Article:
Telstra will have to make changes to the way it engages employees if it wants to keep bidding for work from the government.
Last week, the federal government passed amendments to the Building Code 2016 as part of reforms which saw the reintroduction of the Australian Building and Construction Commission. The new code introduces a litany of criminal offences for receiving "corrupting benefits", and requirements for employers to disclose benefits offered to union employees.
The Communication Workers Union, which represents Telstra employees, said its members would this week receive information about proposed changes to its enterprise agreement in order to comply with the code changes.
Although the union opposed the code changes, it issued a statement in support for Telstra's EA changes because without compliance, the telco would be unable to bid for government contracts, meaning employees would lose out.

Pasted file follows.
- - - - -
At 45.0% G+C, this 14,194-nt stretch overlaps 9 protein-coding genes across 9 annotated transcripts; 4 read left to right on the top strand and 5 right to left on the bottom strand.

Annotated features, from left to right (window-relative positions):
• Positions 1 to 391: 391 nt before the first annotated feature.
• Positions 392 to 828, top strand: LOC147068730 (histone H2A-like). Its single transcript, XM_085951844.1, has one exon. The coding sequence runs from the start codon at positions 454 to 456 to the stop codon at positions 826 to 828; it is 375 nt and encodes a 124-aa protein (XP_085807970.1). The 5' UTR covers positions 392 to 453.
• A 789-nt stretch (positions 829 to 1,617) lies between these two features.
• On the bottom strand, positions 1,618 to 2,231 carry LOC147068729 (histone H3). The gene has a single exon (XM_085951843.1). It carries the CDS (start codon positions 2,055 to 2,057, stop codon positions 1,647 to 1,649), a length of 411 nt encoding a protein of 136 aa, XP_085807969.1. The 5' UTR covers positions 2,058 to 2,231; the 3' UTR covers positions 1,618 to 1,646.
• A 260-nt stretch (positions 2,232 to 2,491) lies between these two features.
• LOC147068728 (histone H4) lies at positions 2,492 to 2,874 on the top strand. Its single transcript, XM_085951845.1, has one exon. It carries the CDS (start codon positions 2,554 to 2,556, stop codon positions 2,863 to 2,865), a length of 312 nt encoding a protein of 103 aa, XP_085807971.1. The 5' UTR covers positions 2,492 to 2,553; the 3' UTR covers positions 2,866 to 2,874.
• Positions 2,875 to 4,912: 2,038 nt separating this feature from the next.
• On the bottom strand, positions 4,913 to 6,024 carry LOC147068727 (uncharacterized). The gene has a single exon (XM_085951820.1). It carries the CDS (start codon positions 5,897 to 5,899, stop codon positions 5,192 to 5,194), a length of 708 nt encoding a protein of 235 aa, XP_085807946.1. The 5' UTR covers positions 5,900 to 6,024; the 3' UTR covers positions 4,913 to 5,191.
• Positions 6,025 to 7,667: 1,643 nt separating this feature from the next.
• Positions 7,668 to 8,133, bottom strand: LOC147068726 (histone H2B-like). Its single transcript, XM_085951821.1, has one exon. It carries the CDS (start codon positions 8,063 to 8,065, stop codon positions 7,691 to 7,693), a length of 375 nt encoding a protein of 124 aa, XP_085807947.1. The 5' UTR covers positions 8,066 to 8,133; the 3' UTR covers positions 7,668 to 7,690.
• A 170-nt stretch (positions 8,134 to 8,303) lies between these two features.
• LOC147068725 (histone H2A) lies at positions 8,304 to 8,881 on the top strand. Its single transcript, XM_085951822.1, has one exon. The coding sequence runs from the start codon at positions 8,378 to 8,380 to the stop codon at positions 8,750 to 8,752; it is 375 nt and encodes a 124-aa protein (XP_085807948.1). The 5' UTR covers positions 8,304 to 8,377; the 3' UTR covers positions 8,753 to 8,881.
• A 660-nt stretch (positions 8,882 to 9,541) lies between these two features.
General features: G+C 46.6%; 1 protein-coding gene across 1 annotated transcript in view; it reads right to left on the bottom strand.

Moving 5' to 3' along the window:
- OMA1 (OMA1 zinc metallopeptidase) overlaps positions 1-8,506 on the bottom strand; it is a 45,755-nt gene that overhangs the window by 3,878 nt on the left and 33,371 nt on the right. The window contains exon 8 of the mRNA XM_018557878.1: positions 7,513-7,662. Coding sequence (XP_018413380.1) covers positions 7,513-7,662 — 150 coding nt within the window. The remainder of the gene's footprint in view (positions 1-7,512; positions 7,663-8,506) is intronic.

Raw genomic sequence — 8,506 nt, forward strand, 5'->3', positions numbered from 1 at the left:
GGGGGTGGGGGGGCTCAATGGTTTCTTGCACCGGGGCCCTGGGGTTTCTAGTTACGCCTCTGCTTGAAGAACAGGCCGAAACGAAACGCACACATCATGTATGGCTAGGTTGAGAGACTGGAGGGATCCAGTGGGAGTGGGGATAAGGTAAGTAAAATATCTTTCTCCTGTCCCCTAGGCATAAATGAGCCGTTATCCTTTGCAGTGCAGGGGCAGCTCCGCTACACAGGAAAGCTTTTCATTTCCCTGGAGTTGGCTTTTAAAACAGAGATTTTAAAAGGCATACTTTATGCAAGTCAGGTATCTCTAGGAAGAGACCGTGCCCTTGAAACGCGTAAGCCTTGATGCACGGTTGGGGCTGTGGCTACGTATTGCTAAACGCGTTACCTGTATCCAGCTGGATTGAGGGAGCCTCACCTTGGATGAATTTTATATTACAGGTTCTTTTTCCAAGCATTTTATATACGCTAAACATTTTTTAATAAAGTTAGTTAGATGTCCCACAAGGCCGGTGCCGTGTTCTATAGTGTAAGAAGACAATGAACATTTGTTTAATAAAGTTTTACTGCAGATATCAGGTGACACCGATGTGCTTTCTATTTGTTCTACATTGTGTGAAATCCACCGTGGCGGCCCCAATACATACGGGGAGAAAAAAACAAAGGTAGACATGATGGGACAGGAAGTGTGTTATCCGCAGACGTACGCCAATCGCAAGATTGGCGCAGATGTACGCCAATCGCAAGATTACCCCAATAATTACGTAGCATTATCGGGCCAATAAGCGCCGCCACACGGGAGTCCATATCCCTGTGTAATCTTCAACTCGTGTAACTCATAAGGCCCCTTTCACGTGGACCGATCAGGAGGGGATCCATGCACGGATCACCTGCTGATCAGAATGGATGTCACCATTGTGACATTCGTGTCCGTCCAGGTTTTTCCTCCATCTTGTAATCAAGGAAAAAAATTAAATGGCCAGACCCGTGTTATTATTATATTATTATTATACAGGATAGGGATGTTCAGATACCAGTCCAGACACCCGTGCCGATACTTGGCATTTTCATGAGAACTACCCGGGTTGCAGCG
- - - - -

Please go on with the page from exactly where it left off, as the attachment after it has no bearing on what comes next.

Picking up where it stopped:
The CWU said that Telstra's proposed changes will not have a direct effect on employee entitlements, but would likely alter how Telstra interacts with unions and their members.
Under the proposed changes, the CWU said unions would be required to show that its members are affected by a major change to the company before requiring consultation, and that the changes also removed restrictions on the use of contractors. Currently, the CWU is informed of contemplated changes from Telstra before a decision is made.
"The CWU is confident that these variations to the EA can be managed in such a way to ensure that appropriate consultations will still occur," the union said in a statement.
"We are involved in ongoing discussions with Telstra about how future arrangements will work but have agreed in principle with Telstra about the need to be code-compliant."
The CWU said that the code changes chiefly target the construction industry and its unions, but also covers telecommunications projects funded by the Commonwealth such as the NBN and covering mobile blackspots.
Telstra employees will vote whether to approve the EA changes later this month.